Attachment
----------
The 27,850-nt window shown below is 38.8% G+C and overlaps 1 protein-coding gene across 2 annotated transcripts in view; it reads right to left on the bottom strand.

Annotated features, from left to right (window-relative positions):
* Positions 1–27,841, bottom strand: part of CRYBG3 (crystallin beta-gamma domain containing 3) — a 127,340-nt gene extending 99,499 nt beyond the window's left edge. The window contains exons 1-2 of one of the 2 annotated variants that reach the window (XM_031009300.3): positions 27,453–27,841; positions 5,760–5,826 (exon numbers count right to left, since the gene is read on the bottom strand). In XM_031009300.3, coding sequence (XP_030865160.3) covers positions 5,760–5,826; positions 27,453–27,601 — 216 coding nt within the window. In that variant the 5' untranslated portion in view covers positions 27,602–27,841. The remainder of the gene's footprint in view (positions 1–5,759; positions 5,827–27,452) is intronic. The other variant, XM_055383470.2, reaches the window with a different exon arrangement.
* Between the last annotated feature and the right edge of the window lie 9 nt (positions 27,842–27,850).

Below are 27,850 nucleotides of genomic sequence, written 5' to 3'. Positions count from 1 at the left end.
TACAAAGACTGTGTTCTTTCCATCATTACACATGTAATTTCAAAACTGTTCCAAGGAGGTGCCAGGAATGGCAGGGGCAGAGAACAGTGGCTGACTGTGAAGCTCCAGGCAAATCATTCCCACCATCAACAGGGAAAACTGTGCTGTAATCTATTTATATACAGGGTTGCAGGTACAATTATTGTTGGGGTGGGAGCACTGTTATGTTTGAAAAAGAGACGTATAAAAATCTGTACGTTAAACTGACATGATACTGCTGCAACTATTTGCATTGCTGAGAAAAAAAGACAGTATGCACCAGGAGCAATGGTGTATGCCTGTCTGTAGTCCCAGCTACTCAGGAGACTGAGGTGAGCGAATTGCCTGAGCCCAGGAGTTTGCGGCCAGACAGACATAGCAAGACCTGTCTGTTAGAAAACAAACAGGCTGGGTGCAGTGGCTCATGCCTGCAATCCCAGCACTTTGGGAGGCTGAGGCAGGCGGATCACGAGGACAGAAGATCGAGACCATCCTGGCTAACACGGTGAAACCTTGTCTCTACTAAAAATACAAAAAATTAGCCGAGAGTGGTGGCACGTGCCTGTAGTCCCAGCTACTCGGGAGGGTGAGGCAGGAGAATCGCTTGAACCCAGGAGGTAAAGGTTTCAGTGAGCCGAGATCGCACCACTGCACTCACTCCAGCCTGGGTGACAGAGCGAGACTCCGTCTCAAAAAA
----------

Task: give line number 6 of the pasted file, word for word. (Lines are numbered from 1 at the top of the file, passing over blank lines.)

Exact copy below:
TACAAAGACTGTGTTCTTTCCATCATTACACATGTAATTTCAAAACTGTTCCAAGGAGGTGCCAGGAATGGCAGGGGCAGAGAACAGTGGCTGACTGTGAAGCTCCAGGCAAATCATTCCCACCATCAACAGGGAAAACTGTGCTGTAATCTATTTATATACAGGGTTGCAGGTACAATTATTGTTGGGGTGGGAGCACTGTTATGTTTGAAAAAGAGACGTATAAAAATCTGTACGTTAAACTGACATGATACTGCTGCAACTATTTGCATTGCTGAGAAAAAAAGACAGTATGCACCAGGAGCAATGGTGTATGCCTGTCTGTAGTCCCAGCTACTCAGGAGACTGAGGTGAGCGAATTGCCTGAGCCCAGGAGTTTGCGGCCAGACAGACATAGCAAGACCTGTCTGTTAGAAAACAAACAGGCTGGGTGCAGTGGCTCATGCCTGCAATCCCAGCACTTTGGGAGGCTGAGGCAGGCGGATCACGAGGACAGAAGATCGAGACCATCCTGGCTAACACGGTGAAACCTTGTCTCTACTAAAAATACAAAAAATTAGCCGAGAGTGGTGGCACGTGCCTGTAGTCCCAGCTACTCGGGAGGGTGAGGCAGGAGAATCGCTTGAACCCAGGAGGTAAAGGTTTCAGTGAGCCGAGATCGCACCACTGCACTCACTCCAGCCTGGGTGACAGAGCGAGACTCCGTCTCAAAAAA